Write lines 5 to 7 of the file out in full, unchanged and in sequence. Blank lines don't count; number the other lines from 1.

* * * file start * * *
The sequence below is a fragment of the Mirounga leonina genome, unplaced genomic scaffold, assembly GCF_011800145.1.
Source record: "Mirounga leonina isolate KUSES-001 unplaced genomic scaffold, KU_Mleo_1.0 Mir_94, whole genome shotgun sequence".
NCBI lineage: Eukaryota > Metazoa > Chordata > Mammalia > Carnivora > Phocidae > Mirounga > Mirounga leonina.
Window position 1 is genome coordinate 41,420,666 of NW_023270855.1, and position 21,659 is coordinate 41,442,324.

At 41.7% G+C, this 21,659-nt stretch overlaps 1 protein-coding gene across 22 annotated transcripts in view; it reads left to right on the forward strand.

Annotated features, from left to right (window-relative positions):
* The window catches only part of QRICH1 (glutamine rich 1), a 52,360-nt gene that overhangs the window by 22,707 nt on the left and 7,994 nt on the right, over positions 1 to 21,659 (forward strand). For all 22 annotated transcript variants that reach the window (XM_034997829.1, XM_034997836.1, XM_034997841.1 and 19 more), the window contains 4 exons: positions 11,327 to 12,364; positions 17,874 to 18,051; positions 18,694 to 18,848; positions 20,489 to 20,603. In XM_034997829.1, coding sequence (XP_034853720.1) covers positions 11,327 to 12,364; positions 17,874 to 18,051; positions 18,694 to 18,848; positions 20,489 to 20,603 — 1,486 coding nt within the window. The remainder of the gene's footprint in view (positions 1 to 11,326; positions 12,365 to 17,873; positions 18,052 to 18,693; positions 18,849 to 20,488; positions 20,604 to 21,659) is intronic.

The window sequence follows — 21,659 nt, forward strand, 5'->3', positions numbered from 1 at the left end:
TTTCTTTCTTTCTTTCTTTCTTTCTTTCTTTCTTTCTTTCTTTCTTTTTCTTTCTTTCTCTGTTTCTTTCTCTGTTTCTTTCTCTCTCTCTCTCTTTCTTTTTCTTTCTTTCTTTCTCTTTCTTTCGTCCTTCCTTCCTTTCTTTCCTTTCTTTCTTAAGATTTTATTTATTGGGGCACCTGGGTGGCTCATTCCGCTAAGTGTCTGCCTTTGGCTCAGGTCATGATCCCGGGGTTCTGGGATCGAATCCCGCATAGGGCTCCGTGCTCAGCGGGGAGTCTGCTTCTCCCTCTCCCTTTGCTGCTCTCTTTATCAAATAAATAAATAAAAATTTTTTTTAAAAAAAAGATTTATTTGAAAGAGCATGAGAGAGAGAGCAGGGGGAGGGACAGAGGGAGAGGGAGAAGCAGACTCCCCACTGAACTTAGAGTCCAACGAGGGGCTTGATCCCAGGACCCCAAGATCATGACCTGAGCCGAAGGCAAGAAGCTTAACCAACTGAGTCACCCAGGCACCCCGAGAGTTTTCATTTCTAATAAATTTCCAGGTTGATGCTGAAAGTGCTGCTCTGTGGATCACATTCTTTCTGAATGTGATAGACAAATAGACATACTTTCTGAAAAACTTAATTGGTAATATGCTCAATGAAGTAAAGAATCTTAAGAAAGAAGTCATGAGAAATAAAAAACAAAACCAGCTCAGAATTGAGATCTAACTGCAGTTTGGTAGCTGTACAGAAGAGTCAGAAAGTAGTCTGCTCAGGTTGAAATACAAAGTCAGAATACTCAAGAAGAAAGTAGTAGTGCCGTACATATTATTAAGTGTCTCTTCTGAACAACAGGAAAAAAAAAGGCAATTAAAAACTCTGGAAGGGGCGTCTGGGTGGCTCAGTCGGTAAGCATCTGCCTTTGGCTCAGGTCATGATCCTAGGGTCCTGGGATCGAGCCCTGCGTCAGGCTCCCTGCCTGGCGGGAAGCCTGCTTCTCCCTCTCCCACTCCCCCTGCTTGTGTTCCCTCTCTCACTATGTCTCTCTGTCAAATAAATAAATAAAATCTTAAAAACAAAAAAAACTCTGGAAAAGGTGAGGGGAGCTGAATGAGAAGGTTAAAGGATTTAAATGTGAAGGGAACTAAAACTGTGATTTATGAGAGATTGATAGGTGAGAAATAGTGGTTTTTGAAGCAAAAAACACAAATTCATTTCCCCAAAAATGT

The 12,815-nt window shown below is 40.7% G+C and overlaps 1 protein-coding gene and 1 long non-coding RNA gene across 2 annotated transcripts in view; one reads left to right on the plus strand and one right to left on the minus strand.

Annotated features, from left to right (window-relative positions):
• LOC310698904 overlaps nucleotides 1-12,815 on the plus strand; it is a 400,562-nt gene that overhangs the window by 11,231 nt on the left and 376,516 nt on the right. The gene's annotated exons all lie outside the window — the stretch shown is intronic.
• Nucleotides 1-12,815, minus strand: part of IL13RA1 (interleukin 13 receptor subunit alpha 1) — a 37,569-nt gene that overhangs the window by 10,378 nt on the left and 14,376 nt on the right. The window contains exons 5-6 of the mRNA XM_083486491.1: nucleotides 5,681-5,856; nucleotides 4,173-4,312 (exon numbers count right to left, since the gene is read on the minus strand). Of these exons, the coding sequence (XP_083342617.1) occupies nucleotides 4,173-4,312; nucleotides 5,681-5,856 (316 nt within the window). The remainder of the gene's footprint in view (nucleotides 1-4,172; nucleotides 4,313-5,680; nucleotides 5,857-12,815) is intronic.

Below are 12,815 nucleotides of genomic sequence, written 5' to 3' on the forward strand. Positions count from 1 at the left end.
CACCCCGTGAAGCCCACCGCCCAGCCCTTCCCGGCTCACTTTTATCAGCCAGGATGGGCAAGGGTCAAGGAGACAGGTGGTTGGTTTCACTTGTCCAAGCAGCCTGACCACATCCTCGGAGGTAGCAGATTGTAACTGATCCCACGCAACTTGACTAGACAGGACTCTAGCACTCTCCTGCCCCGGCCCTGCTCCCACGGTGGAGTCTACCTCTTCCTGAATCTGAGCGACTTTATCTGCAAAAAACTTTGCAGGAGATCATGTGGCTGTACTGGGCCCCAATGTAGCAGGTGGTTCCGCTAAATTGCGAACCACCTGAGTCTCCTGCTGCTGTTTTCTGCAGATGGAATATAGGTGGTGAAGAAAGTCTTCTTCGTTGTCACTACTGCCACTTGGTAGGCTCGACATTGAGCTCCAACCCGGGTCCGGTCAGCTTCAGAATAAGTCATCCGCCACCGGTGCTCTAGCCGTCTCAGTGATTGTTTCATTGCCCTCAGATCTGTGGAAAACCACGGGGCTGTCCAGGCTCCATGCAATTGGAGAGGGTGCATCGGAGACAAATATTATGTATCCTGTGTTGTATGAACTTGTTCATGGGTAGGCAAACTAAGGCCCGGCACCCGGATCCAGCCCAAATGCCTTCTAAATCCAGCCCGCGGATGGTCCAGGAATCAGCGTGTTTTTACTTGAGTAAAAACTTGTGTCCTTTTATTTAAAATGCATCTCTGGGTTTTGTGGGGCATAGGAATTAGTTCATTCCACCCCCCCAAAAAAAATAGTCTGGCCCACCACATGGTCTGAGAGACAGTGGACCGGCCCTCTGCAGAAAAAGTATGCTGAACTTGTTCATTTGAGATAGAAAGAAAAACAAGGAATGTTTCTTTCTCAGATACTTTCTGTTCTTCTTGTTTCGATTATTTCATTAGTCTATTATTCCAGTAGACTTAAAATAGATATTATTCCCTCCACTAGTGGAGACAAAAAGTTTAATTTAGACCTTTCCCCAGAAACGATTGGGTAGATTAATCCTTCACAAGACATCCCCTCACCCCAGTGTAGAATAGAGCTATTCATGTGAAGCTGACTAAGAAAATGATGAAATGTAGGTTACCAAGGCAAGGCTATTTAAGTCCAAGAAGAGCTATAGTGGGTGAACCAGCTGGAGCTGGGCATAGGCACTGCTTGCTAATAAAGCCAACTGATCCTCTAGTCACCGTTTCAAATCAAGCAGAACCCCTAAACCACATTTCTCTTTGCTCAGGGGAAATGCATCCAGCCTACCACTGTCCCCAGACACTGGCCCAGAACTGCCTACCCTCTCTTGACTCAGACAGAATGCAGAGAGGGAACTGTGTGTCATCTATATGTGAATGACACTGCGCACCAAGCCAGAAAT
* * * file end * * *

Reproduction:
At 41.7% G+C, this 21,659-nt stretch overlaps 1 protein-coding gene across 22 annotated transcripts in view; it reads left to right on the forward strand.

Annotated features, from left to right (window-relative positions):
* The window catches only part of QRICH1 (glutamine rich 1), a 52,360-nt gene that overhangs the window by 22,707 nt on the left and 7,994 nt on the right, over positions 1 to 21,659 (forward strand). For all 22 annotated transcript variants that reach the window (XM_034997829.1, XM_034997836.1, XM_034997841.1 and 19 more), the window contains 4 exons: positions 11,327 to 12,364; positions 17,874 to 18,051; positions 18,694 to 18,848; positions 20,489 to 20,603. In XM_034997829.1, coding sequence (XP_034853720.1) covers positions 11,327 to 12,364; positions 17,874 to 18,051; positions 18,694 to 18,848; positions 20,489 to 20,603 — 1,486 coding nt within the window. The remainder of the gene's footprint in view (positions 1 to 11,326; positions 12,365 to 17,873; positions 18,052 to 18,693; positions 18,849 to 20,488; positions 20,604 to 21,659) is intronic.